Step 4 – Deciding who to hire.
I break people to hire into 3 categories. Expensive high value people, support people and outsourced people.
Lets start with outsourced people. This would entail people like house cleaners and personal shoppers. Not going to talk about this one much. But what I suggest here is get referrals and if you can’t do that put and ad on craigslist. Then test at least 3-5 different people. For example if we were hiring a house keeper I’d let them know that you’re testing out 3-5 different house keepers to see who does the best work. Then at the end of the trial period hire the one you like the most. I know this is a little time/labor intensive but typically you only have to do it once this way.
High Value People. When I first started hiring all I focused on was hiring as cheap as possible. Because I looked at employees as an expense rather then an investment.
Employees should be thought of as an investment, not an expense!
This behavior led to me having limited roles/jobs within the company and trying to make everyone the same level/role.
What you really want to do is hire the very best person you can find for the job and then surround them with the systems and staff in order to get the most throughput out of them as possible. Does this sound familiar? Essentially you’re doing for them the same thing you’re doing for yourself. As the business owner you’re the first high value employee of your company.
High value people cost a lot and are worth it if you hire right. Because they bring experience and connections. What you will find is that you will start learning from them how to be even better. I always believed you couldn’t hire anyone amazing because they’d just start their own company. Well this is really only partially true. There’s a large percentage of the population that really don’t want to start their own company. Owning a company is doing a lot of what you don’t love like finance, legal, etc. It’s also very risky, if you pay them very well and they see a future they’re more then happy to help be part of something great and help build the organization.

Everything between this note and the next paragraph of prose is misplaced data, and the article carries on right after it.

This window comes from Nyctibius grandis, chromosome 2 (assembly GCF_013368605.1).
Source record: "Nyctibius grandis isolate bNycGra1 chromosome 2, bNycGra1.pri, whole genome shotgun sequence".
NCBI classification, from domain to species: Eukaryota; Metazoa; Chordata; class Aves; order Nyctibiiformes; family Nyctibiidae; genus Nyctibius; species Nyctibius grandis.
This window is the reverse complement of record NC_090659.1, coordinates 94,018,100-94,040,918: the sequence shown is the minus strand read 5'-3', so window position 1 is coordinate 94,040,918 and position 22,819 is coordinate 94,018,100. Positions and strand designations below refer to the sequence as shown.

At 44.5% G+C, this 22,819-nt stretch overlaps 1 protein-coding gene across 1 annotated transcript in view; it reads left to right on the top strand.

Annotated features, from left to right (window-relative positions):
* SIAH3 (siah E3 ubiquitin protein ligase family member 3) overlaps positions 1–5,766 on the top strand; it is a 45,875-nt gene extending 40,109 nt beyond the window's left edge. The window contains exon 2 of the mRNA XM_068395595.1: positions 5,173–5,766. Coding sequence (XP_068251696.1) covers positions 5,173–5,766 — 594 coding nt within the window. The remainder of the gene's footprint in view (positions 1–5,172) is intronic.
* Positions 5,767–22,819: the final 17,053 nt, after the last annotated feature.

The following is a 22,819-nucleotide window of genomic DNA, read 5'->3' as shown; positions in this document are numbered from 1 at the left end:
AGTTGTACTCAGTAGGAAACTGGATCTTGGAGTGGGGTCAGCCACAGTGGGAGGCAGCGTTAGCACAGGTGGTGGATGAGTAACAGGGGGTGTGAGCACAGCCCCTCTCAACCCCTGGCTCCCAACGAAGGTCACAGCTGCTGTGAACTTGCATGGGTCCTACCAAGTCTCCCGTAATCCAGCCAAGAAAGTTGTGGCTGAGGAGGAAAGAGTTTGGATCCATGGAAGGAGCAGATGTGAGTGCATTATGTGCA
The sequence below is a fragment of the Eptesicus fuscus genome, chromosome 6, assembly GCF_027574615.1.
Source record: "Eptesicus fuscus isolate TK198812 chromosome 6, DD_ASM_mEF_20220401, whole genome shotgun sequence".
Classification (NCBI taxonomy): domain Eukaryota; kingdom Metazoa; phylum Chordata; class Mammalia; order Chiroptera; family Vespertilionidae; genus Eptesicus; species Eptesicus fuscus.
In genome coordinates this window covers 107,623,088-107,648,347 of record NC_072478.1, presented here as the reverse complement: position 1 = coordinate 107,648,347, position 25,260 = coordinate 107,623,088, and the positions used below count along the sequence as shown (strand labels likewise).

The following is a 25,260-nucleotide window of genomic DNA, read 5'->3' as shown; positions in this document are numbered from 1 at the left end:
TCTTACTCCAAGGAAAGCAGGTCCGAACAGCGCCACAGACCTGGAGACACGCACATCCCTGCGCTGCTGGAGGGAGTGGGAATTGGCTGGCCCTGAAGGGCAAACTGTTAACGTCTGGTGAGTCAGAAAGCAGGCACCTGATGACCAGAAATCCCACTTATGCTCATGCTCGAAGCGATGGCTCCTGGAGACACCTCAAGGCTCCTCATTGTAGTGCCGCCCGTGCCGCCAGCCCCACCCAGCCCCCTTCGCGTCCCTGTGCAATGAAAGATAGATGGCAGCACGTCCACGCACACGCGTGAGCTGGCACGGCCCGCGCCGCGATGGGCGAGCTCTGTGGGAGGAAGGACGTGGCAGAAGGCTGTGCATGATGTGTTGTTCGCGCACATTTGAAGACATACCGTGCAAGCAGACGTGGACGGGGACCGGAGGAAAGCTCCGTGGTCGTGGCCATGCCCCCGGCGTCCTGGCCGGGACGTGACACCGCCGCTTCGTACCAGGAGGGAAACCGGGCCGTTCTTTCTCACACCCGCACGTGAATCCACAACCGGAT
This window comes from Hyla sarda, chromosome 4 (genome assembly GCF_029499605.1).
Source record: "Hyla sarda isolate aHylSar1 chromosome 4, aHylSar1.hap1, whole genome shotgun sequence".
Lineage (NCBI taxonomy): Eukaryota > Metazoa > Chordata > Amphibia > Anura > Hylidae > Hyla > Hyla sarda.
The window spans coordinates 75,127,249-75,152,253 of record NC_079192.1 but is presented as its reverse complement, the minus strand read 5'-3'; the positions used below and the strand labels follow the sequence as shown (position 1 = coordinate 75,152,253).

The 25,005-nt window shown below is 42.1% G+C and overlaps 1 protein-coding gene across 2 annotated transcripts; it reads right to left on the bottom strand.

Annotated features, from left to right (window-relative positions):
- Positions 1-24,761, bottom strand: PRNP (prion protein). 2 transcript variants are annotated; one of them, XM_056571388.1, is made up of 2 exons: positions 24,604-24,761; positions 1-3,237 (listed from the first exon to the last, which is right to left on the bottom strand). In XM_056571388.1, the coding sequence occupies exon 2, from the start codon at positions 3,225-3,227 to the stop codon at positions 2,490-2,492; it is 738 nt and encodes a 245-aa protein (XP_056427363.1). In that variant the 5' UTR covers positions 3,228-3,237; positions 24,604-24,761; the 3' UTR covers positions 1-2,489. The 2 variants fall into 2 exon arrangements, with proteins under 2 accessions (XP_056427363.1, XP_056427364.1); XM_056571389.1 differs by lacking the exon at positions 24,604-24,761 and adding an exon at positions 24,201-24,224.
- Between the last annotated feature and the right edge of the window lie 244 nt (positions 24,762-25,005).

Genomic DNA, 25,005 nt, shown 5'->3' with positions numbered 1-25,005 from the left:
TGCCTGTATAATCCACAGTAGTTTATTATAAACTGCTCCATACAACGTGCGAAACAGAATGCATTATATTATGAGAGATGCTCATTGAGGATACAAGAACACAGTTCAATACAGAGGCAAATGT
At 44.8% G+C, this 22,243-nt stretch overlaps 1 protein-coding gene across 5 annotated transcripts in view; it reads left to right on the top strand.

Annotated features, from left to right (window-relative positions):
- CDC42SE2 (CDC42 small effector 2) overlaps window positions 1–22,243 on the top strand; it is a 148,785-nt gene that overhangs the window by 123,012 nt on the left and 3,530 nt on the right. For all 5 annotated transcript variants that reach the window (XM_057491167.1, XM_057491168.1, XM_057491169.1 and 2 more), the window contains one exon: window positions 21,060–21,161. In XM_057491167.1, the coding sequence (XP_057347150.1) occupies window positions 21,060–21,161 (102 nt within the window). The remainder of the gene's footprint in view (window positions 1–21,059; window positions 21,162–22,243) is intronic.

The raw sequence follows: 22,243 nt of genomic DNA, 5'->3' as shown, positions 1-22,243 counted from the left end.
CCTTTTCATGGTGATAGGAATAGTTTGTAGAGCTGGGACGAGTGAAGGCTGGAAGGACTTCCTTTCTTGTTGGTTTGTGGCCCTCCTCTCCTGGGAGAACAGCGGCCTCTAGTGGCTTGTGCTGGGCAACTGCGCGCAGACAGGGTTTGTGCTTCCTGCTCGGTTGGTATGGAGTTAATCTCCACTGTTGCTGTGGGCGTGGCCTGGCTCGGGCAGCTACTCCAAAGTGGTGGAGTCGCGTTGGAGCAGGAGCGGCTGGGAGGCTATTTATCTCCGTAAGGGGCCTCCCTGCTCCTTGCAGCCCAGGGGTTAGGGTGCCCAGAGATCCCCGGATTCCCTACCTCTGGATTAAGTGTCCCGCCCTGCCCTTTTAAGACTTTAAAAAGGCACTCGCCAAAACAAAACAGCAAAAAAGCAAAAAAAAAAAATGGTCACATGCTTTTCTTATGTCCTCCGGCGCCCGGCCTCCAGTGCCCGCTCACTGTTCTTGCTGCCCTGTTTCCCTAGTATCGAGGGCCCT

Lastly there’s the Support People. I’m guessing in you mind these are often the hardest to justify without building the plan like we did above. But now that we have this plan we can see where their real value will come in. They allow you to free up time and create more throughput. For anything admin I like to hire book keepers/accounting people. Even if they’re not going to be doing a financial role their attention to detail is usually strong and they’re used to doing repetitive tasks. Always try and hire smart people.
I hope this gives you a solid plan for increasing your throughput and in turn revenue.
In my next post I’ll talk about how I go about building plans and systems.
One last thought. I highly suggest giving no 1 person all the keys to the kingdom. Hire into roles and positions with limited scope. You don’t want to hire someone and have them do everything or be able to do everything. If they’re an artist to make creatives, don’t have them manage the servers and/or the campaigns. Another thing I highly suggest against is hiring anyone that knows what affiliate marketing is. Present to them that you’re an agency and that you have clients that you work with, then leave it at that. They don’t need to know there’s a whole echo system where they can go pull the link and get the offers easily. This will create a bit of a barrier because they’ll think “well I can’t just go get Lending Tree as a client”
Thanks for reading and sorry this got so long.
As always your questions & comments are greatly appreciated.
If your business is big and scaling A4D is always here to help you grow your business. We help people build long term, media buying, affiliate businesses. Not just try and make a couple bucks.